Boise Weekly readers first met U.S. Navy veteran Madelynn Taylor in April. Our story caught regional, national and even international attention—telling the story of how Taylor's request to be interred at the Idaho State Veterans Cemetery had been rejected.
After being turned down verbally and in writing, the 74-year-old Taylor, whose wife Jean died two years ago (the two were legally married in California in 2008), is set to take her fight to court.
"We're suing David Brasuell (Administrator of the Idaho Division of Veterans Services) today, in U.S. District Court," Boise-based attorney Craig Durham told Boise Weekly this morning. "Madelynn's constitutional rights have been violated."
"I do want to say that we're sympathetic to her situation," Brasuell told BW in April.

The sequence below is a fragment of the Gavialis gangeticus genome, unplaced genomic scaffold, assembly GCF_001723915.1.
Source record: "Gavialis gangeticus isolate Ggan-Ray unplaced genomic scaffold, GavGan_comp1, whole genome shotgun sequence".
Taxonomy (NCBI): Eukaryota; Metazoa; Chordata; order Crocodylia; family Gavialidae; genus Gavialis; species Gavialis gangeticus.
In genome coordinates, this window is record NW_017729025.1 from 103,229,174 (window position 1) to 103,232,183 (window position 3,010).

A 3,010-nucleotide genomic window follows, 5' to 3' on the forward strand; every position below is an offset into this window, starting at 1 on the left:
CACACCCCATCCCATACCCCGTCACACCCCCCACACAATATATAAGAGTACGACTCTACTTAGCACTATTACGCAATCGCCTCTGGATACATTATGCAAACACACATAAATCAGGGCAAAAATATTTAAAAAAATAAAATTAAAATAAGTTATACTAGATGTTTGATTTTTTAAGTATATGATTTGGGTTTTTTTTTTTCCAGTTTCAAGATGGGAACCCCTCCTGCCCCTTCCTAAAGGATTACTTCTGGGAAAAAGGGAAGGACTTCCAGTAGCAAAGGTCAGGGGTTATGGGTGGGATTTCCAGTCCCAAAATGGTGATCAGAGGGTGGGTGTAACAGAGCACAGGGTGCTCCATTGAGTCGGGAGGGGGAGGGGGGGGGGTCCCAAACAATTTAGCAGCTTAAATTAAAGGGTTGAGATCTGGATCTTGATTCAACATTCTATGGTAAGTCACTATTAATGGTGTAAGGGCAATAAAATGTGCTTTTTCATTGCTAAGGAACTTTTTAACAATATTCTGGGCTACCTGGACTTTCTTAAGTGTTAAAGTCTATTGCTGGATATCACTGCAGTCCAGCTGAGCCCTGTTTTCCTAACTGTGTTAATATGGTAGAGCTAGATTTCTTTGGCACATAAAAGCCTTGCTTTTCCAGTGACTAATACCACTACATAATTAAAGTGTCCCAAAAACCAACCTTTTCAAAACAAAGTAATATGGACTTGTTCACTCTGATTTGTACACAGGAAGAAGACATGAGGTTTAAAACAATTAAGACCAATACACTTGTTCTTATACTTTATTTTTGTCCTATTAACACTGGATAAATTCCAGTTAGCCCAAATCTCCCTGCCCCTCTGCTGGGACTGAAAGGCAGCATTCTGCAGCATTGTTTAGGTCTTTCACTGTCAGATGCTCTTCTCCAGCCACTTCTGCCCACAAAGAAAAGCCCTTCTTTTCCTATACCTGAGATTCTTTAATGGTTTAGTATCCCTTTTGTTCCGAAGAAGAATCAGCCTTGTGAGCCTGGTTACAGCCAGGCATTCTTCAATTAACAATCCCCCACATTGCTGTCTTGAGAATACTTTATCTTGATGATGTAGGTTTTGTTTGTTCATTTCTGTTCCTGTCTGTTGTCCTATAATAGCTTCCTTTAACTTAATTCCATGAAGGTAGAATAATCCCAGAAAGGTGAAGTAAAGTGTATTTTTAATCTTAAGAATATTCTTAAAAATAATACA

But Idaho won't recognize Taylor's marriage and therefore won't pre-accept her burial application, asking that she and her late spouse's ashes be interred together at the state cemetery.
"It's inexcusable that the State of Idaho refuses to honor the wishes of a veteran of our armed forces to be buried together with her spouse," said Boise-based attorney Deborah Ferguson. "The state's disrespect for a veteran's honorable service to our country is one of the clearest examples of the harm and indignity that Idaho's discriminatory marriage laws inflict on same-sex couples through the state. The state's treatment of Ms. Taylor and her late wife violates the most basic principles of equality and respect for human dignity enshrined in our Constitution."
Durham, Ferguson and the National Center for Lesbian Rights have teamed together to defend Taylor.
The Idaho Department of Veterans Affairs, represented by the State Attorney General's office, will have approximately 60 days to respond to the suit.